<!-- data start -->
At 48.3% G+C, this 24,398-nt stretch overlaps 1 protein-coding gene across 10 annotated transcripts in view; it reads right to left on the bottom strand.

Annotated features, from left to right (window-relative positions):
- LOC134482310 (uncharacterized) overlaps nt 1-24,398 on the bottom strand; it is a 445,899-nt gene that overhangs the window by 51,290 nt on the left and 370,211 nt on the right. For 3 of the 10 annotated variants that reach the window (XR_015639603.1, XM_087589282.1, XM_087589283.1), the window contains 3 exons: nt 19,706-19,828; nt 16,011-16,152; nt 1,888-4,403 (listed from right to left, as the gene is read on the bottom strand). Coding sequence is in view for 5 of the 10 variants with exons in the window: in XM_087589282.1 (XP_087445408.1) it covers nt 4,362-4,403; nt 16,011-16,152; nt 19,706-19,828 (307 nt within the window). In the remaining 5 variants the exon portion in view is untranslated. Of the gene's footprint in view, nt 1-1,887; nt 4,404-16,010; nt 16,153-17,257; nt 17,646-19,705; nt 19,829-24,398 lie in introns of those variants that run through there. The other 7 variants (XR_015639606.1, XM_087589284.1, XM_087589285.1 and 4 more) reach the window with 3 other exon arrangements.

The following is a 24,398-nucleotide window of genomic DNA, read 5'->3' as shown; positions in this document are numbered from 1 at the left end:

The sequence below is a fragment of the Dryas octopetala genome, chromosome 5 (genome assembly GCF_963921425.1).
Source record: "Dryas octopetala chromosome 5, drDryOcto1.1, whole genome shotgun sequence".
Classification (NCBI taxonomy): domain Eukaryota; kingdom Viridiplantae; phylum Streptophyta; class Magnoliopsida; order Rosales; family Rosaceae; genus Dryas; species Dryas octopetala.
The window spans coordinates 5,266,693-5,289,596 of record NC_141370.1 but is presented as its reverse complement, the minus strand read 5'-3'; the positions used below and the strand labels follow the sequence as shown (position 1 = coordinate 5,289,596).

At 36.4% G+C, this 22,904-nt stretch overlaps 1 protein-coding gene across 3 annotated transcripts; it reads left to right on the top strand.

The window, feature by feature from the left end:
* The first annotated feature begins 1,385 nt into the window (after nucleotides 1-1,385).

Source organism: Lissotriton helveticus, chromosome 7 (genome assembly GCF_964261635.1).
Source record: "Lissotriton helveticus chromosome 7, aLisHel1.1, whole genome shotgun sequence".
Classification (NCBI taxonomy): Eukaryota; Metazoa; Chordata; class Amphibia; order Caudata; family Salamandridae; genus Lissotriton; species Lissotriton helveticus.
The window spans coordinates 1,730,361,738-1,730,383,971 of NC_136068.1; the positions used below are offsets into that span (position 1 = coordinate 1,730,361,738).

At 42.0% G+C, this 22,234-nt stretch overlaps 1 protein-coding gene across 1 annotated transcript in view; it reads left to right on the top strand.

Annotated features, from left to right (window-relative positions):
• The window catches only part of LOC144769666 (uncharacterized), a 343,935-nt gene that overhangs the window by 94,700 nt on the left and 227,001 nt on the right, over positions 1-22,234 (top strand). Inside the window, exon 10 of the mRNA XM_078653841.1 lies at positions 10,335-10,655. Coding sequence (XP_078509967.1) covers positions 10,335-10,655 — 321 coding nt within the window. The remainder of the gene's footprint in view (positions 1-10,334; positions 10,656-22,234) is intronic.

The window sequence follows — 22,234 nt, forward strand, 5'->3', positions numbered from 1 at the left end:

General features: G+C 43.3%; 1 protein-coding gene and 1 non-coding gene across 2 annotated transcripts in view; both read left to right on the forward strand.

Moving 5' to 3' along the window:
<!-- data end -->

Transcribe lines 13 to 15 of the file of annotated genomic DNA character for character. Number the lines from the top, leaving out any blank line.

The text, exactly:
Source record: "Lissotriton helveticus chromosome 7, aLisHel1.1, whole genome shotgun sequence".
Classification (NCBI taxonomy): Eukaryota; Metazoa; Chordata; class Amphibia; order Caudata; family Salamandridae; genus Lissotriton; species Lissotriton helveticus.
The window spans coordinates 1,730,361,738-1,730,383,971 of NC_136068.1; the positions used below are offsets into that span (position 1 = coordinate 1,730,361,738).